Executives Spotlight stories appeared on this website starting in 2001. Some of the executive's professional experience may have changed since they were published.
Spotlight - March 29, 2007
Director of Human Resources, Houston Texans
Why is it that Southern women are so attractive?Eyes turned at a sports marketing conference I attended in 2001. She had an elegance and grace that caught their attention. It didn't hurt she was blond!
Glenda Morrison took over the human resources operation for The McNair Group and the Houston Texans after the sale of Cogen Technologies, a Houston-based independent power company owned by Bob McNair, upon his selling it to put down hundreds of millions of dollars to purchase the rights to the 32nd NFL team in 2000. She has remained head of human resources for the football team ever since. They've hired many executives and part-time workers. It was in Houston that we launched our online recruiting software, TeamWork Online, and Glenda has been a champion of the product for years. She was there at this conference to tout its benefits to other potential clients.
While working with Glenda to help recruit her front office staff, I became acutely aware of the differences between Northern women, like me, and Southern women, like her. Northern women would describe our presentation as "genuine" or "authentic." I know I confuse "authentic" with the "just-got-out-of-bed" look I openly sport to the grocery store. We're brash, out-spoken, boldly independent, and wear such little make-up I'm sure the cosmetics firms have to lose money on us. We're not afraid to challenge our men intellectually or athletically. We open our own doors and pull out our own chairs. Our heroes are Gloria Steinem and Betty Freidan. And we live by the motto of Laurel Thatcher Ulrich that "Well behaved women rarely make history."
There are few unattractive Southern women. And when they're blond, they're even more eye-turners. They are soft-spoken, graceful and appropriate. Their purses match their pumps. They are well-mannered. Their hair is coiffed. They respect their elders. They are schooled in etiquette. Their face make-up withstands every ray of burning sun, sheets of rain and whipping wind. They encourage their men to open the door for them, pull out their chairs and gaze in their eyes telling them how pretty they look. A Northern woman might declare that same man to be a stalker and smack him!
I constantly had to apologize for my Northern behavior to women at the Houston NFL 2002 team. By 2pm in the afternoons the ladies' bathroom of the office building in which the team shared space was lined with women in front of the mirror who almost in syncopation lifted their mascara wands and flicked additional black sap on their eyelashes, patted more powder on their noses, and frosted more gloss on their lips. I'd pry between them, look in the mirror, check my face and with water on my finger tip smear what resembled eye black under my eyes. Then I'd throw up my hands in surrender. "I didn't bring my make-up," I'd confess. "I'm from the North. We put it on at 7:00 am and never again thereafter!"
The presentation of these genteel, delicate Southern women though belies their steely strength and Scarlet-O'Hare-composure in compartmentalizing life's pains. Glenda was no different. The face-make up of a Southern woman may in fact serve as a better shield to conceal hurt more than us Northern, unprotected types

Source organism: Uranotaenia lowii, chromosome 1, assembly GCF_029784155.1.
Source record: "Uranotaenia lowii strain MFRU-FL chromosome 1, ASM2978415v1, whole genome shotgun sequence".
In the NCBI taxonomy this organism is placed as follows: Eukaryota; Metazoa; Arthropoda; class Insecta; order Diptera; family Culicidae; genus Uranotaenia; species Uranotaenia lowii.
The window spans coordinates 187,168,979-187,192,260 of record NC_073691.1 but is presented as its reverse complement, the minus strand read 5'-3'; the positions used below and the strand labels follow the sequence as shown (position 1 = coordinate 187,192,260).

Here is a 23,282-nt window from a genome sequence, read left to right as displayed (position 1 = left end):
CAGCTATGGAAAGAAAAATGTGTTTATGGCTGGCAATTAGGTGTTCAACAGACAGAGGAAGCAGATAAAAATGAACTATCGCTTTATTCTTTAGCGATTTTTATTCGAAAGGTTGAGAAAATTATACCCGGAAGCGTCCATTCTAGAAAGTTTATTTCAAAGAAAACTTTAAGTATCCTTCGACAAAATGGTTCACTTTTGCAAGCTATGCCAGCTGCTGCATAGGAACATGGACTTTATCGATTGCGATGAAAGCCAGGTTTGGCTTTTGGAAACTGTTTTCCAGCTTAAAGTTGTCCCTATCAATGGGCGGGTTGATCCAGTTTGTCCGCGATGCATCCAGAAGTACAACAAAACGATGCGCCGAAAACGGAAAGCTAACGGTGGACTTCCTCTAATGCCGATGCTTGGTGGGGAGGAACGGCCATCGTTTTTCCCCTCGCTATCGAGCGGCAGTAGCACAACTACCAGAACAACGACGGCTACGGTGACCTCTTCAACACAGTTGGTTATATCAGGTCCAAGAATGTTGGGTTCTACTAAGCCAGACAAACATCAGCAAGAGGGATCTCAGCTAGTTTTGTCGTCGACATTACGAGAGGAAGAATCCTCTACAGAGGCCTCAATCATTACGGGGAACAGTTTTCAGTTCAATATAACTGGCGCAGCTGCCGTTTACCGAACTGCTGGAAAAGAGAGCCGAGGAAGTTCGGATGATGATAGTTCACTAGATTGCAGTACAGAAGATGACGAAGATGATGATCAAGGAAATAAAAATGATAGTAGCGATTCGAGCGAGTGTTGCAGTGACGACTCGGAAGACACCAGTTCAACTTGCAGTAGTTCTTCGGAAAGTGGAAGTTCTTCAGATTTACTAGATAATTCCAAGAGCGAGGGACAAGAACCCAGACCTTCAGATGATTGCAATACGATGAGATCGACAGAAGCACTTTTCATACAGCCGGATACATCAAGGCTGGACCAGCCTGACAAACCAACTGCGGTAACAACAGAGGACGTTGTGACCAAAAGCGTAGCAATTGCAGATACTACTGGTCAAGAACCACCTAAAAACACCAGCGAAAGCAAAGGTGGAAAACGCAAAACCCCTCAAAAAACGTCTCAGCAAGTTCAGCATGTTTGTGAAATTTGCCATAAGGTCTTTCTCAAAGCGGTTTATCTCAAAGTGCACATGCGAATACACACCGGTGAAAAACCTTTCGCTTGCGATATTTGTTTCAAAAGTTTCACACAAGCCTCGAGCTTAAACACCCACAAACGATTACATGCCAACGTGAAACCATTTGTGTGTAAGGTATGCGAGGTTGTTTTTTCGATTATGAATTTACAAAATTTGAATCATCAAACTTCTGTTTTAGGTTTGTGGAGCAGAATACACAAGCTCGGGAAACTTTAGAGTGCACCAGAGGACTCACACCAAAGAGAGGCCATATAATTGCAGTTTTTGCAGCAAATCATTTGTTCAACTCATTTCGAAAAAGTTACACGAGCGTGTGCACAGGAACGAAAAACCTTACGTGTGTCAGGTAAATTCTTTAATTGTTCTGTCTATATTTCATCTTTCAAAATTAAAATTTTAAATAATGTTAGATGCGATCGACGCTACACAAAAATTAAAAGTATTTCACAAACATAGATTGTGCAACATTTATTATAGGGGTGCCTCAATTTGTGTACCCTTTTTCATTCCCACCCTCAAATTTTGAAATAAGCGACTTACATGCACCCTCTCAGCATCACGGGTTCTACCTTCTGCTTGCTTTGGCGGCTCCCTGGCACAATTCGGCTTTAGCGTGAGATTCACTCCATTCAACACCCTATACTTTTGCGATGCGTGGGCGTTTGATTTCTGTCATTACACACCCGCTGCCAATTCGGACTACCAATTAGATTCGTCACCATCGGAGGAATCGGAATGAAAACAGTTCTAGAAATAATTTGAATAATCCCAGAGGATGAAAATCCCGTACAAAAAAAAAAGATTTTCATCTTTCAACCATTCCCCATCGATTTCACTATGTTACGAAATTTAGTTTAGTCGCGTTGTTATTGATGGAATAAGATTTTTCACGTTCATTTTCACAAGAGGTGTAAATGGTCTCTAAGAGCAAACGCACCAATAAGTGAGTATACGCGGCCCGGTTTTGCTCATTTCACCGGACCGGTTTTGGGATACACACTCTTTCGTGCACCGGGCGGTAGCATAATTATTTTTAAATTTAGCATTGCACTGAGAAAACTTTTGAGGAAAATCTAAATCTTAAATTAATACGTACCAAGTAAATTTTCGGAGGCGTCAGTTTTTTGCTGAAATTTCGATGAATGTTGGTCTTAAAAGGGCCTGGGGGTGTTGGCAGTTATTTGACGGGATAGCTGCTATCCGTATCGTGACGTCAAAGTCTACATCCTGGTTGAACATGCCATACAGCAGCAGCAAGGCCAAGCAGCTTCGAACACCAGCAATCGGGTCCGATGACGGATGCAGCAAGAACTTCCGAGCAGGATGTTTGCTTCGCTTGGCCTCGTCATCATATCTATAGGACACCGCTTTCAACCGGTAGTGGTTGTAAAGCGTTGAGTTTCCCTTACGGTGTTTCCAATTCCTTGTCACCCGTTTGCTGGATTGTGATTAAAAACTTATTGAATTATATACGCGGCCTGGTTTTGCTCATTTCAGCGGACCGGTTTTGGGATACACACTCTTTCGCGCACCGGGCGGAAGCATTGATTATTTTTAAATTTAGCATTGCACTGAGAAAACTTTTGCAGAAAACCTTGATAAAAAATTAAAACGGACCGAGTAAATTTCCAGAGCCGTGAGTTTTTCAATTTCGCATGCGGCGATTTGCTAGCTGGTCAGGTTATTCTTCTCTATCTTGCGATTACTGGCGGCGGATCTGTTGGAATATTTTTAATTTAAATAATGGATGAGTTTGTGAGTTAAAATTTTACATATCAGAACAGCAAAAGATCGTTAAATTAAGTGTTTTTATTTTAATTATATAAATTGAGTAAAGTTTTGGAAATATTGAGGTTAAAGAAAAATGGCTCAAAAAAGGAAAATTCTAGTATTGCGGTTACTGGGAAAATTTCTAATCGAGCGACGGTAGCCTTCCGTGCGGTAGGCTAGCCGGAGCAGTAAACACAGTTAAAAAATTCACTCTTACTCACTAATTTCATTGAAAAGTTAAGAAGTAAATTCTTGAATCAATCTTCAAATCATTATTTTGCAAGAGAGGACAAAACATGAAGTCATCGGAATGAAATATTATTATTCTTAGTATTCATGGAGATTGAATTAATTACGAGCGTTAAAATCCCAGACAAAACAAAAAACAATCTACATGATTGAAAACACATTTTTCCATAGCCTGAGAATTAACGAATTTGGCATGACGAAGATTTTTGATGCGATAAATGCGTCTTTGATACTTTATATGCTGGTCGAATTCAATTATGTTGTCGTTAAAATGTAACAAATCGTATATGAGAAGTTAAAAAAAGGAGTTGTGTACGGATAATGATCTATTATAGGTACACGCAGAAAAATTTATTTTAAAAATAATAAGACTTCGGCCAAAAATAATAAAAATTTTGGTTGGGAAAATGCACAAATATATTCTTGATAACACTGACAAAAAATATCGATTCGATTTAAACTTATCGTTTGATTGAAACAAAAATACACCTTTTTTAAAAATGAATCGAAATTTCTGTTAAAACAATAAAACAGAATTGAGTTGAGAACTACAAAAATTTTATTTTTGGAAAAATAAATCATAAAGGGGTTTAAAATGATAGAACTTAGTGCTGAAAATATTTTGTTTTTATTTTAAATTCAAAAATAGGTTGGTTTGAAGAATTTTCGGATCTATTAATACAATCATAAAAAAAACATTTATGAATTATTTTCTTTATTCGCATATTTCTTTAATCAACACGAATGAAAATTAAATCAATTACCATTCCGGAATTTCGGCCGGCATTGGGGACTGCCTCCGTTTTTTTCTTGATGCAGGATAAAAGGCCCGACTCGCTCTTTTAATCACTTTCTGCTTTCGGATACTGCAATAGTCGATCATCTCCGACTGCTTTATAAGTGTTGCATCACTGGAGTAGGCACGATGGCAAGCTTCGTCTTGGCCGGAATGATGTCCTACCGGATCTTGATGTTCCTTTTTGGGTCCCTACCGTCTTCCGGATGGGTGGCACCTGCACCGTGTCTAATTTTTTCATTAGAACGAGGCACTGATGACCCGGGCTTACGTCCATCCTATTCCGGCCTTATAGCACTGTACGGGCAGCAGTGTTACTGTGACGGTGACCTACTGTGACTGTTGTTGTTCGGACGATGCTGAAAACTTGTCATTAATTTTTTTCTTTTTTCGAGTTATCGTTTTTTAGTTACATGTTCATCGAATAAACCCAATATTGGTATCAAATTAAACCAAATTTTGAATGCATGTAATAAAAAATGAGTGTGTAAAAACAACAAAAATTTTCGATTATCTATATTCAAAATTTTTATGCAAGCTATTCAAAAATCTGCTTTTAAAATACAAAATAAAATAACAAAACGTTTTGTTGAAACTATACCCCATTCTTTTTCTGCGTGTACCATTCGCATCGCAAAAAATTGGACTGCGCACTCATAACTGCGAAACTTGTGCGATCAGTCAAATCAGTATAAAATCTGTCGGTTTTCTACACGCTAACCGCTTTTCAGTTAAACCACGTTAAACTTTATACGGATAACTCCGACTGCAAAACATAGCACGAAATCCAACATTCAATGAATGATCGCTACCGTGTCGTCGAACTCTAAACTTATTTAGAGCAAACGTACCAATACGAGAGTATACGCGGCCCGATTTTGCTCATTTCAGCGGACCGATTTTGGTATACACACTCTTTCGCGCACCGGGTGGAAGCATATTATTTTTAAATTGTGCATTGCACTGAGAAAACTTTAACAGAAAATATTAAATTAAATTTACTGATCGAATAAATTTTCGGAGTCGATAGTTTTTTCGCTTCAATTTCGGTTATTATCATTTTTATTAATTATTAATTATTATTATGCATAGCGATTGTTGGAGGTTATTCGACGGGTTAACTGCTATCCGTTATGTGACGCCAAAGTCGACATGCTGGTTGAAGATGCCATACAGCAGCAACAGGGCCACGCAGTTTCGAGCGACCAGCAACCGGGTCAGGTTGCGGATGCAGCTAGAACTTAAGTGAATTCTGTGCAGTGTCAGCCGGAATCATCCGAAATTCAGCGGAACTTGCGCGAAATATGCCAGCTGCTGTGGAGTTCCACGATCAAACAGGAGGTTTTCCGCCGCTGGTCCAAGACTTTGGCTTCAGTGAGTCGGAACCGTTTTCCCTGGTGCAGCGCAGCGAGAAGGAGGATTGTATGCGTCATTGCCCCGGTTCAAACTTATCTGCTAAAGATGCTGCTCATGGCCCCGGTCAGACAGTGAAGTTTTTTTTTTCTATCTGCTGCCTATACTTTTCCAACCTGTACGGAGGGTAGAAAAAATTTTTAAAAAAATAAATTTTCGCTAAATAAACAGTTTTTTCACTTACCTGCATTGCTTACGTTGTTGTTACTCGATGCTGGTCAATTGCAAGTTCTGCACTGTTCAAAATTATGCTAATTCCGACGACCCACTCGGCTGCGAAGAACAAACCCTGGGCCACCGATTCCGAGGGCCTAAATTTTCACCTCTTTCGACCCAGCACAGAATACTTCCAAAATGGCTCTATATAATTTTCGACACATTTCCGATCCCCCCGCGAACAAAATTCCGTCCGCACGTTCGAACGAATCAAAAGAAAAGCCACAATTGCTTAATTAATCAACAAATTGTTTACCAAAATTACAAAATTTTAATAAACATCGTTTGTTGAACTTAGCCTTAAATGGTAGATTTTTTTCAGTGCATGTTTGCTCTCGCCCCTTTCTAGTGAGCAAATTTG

Glenda and I got to know each other during those 2 months in Houston while I was recruiting their staff and building their online recruiting program. One noon we shared a chicken salad sandwich, and I spilled my guts about how my father's pre-mature death helped launched my executive recruiting business. I keep thinking the pain will dissipate the more I share it; but that seems to expand it. Many people know about my father's death which was now 20 years ago this April. Deaths, you never get over. You just learn to live with them. But behind her graceful demeanor, Glenda eked out her own life's altering experience. I was humbled.
In the 17 years my son has survived me; I'm embarrassed to confess that I've totally disappointed my fellow Northern women. On a recent vacation my husband, son and I shared in Asheville, North Carolina we took a water ski ride with another young boy and his mother. The mother, most likely in her late 40's, was a nurse from Georgia, and of course blond. She strapped on her slalom ski, popped out of the water and crisscrossed the wake with ease. My son glared wide-eyed at me. My womanhood, motherhood, and Northern-ness were being challenged. Not long thereafter, my son admitted that when he grows up, he will marry a woman who is an athlete, a nurse, of course blond and ... from the South. Now where have I gone wrong?
- Buffy Filippell
"Of all the human resources directors I've known, Glenda by far is one of the best there is."
--John Vidalin, Vice President, Sales and Marketing, Houston Texans
What I do...
Glenda is responsible for all human resources and employee benefit operations for approximately 400 staff members including Houston Texans front office full-time and part-time employees and the employees of The McNair Group, made up of other business entities owned by Texans owner, Bob McNair. She is responsible for the administration of player benefits at the club level as well.
HOW I GOT HERE...
HOUSTON TEXANS; Houston, TX; 2000-present
Director of Human Resources; 2006-present
Manager of Human Resources; 2000-2005
COGEN TECHNOLOGIES; Houston, TX; 1993-1999
OLYMPIA ENTERPRISES, CONOCO OIL, ARAMCO, VINSON & ELKINS; 1976-1992
Various Administrative positions